In many ways Beirut is not like Berlin. But like Berlin, Beirut supports its artists and designers by nourishing them culturally. Through these imaginative interactions with Arab culture – story telling and the oral tradition, and and with materials and the history of making in the region, Ariss and others provide new understanding not just about another place but life as it is lived now. Their work has meaning for us all.

Master of Type, Graffiti, public expression, Beirut

On a wall close to the American University of Beirut, a stencil has been crudely blacked out with a layer of thick paint.

Beirut’s walls were once considered acceptable forums for public expression, but the city is changing.

The critics disagree not simply with the presence of the graffiti, but its message too.

Pascal Zoghbi, an Arabic typographer, was one of the first commentators to pick up on this trend.

Paul McLoughlin in BrownBook posted on Feb. 14, 2013:

Pascal Zoghbi’s interest in street art began in Europe, when he studied his Master’s in typography at the Royal Academy of Arts in the Netherlands.

Pascal said: ‘During my stay I travelled all over Europe and graffiti was very prominent there. ‘When I went back to Beirut, I noticed the scene was beginning to look stronger. So I spent time taking pictures of all the graffiti I found and wrote some pieces about it on my blog. I saw that the graffiti scene in the Arab world is much more in touch with the social and political status of the people. This is highlighted by the witty slogans on the walls of the region’s capitals rather just than the names of the artists like in other parts of the world.’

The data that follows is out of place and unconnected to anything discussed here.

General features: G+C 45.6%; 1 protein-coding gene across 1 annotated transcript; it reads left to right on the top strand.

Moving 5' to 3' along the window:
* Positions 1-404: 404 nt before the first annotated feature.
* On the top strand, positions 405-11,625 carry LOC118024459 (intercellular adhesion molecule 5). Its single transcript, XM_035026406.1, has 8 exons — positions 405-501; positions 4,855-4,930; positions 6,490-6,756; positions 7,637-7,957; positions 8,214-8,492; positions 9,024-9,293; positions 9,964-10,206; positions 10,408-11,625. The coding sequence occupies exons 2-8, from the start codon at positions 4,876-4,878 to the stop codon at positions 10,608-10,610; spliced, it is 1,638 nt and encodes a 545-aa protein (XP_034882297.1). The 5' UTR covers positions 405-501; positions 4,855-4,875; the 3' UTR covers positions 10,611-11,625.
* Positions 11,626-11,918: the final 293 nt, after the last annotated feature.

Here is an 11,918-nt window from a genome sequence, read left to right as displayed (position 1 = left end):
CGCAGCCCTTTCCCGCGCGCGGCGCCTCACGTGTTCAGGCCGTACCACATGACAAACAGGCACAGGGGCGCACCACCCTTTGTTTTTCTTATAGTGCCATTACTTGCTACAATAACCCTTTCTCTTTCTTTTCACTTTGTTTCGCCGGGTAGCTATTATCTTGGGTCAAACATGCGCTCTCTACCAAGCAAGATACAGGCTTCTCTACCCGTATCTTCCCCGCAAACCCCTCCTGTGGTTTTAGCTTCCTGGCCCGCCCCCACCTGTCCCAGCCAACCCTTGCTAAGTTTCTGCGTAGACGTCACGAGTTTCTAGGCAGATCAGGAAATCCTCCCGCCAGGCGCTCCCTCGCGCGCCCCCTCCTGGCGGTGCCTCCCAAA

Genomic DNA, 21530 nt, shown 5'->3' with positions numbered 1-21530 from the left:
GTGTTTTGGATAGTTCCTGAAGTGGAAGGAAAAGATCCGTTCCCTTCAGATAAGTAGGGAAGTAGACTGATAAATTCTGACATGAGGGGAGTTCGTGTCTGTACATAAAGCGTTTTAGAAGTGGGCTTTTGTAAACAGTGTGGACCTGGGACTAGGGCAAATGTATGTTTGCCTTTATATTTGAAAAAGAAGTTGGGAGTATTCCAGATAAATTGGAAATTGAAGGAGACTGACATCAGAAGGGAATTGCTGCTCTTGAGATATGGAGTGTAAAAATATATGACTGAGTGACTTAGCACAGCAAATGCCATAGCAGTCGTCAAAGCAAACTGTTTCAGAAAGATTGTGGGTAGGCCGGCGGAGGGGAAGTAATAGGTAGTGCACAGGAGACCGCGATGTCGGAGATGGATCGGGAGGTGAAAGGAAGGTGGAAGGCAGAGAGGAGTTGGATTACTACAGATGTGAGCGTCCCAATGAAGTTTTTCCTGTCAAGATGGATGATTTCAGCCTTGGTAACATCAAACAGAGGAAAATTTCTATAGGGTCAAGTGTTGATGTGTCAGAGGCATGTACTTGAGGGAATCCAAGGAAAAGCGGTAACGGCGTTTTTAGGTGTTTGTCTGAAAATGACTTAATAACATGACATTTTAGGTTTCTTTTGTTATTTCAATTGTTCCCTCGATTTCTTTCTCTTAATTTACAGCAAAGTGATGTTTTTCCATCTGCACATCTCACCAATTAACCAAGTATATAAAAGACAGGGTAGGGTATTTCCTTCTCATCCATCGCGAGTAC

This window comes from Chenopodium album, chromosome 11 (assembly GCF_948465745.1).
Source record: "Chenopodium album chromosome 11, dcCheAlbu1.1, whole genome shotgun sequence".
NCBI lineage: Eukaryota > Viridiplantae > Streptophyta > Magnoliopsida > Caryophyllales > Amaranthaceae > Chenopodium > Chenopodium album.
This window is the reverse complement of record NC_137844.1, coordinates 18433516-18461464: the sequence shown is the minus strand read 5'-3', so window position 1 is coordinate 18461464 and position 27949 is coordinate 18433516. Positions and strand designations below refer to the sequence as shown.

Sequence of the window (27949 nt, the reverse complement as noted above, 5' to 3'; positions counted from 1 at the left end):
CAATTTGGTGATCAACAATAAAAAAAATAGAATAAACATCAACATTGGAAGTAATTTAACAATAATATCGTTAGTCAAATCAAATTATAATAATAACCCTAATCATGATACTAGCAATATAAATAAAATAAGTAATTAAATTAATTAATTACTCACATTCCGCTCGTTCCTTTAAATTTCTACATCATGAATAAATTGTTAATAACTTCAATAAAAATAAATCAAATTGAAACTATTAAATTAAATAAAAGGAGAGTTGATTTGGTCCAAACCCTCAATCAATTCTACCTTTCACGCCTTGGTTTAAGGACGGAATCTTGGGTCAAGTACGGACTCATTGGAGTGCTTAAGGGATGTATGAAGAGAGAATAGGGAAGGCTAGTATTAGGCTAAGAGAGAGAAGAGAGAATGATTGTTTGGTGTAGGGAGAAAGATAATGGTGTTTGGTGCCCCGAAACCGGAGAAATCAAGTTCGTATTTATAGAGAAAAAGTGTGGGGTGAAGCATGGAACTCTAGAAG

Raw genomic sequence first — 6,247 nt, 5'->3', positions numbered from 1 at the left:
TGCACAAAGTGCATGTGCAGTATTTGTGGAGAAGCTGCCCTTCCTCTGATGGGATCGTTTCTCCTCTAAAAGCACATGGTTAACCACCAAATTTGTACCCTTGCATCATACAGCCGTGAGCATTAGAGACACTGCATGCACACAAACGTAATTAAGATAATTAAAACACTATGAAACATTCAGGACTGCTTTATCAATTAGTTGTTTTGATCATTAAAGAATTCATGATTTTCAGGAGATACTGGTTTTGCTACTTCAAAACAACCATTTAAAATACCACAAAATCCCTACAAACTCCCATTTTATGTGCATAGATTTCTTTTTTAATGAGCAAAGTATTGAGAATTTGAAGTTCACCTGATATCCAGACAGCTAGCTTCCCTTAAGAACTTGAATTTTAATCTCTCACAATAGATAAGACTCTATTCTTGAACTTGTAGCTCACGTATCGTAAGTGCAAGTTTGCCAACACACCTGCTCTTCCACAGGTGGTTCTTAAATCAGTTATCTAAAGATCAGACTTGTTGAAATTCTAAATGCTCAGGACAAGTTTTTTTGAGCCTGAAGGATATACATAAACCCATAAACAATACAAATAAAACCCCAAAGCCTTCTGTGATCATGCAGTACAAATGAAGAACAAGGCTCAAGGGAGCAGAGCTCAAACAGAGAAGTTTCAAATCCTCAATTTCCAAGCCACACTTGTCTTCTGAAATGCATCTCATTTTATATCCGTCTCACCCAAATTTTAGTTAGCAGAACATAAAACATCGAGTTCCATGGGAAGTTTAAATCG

After 3 years of documenting the regional graffiti trends, Zoghbi was contacted by a European street artist Don Karl, to assist him on a series of workshops on Arabic style graffiti in Lebanon.  Zoghbi (32 of age) has considerable experience in teaching, from the typography classes he leads at the American University of Beirut and the Lebanese American University.

The graffiti workshops, however, put him in touch with the Lebanese street artists involved in the graffiti scene. After researching more, Zoghbi began to take a particular interest in the socio-political connections of graffiti in his home country from as far back as the 1970s and he also concentrated on different trends in Palestine, Bahrain and Syria.

These observations resulted in a book published last year entitled Arabic Graffiti. It presents Zoghbi’s studies of graffiti across the region and connects the dots between the slogans and coinciding social events that inspired the artists.

In the book, Pascal focuses on Arab and non-Arab graffiti artists and  he illustrates the typographic and calligraphic elements behind their work. After printing the book in English and French, Zoghbi says he is looking forward to working on a second edition of the book in the coming years, as well as an Arabic translation.

Zoghbi presents graffiti as an intellectual trend rather than a reckless act of vandalism by frustrated youth. He argues, that it speaks of social and political life in the Arab world. ‘We selected artists who experiment in Arabic graffiti with thoughts that connect with events in the region.’